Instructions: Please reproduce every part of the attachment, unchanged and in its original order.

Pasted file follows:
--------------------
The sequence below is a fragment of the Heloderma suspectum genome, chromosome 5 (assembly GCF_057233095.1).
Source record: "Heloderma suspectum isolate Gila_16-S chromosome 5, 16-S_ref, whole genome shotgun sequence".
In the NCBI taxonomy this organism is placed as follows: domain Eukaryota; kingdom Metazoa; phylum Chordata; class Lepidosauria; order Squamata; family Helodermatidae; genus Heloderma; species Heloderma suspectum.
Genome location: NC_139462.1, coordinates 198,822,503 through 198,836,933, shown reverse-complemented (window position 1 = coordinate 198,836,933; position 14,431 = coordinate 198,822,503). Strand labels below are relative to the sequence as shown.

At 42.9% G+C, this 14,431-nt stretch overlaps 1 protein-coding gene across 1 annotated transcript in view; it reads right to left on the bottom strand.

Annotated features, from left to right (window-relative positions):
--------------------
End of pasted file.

The sequence below is a fragment of the Heloderma suspectum genome, chromosome 5 (assembly GCF_057233095.1).
Source record: "Heloderma suspectum isolate Gila_16-S chromosome 5, 16-S_ref, whole genome shotgun sequence".
In the NCBI taxonomy this organism is placed as follows: domain Eukaryota; kingdom Metazoa; phylum Chordata; class Lepidosauria; order Squamata; family Helodermatidae; genus Heloderma; species Heloderma suspectum.
Genome location: NC_139462.1, coordinates 198,822,503 through 198,836,933, shown reverse-complemented (window position 1 = coordinate 198,836,933; position 14,431 = coordinate 198,822,503). Strand labels below are relative to the sequence as shown.

At 42.9% G+C, this 14,431-nt stretch overlaps 1 protein-coding gene across 1 annotated transcript in view; it reads right to left on the bottom strand.

Annotated features, from left to right (window-relative positions):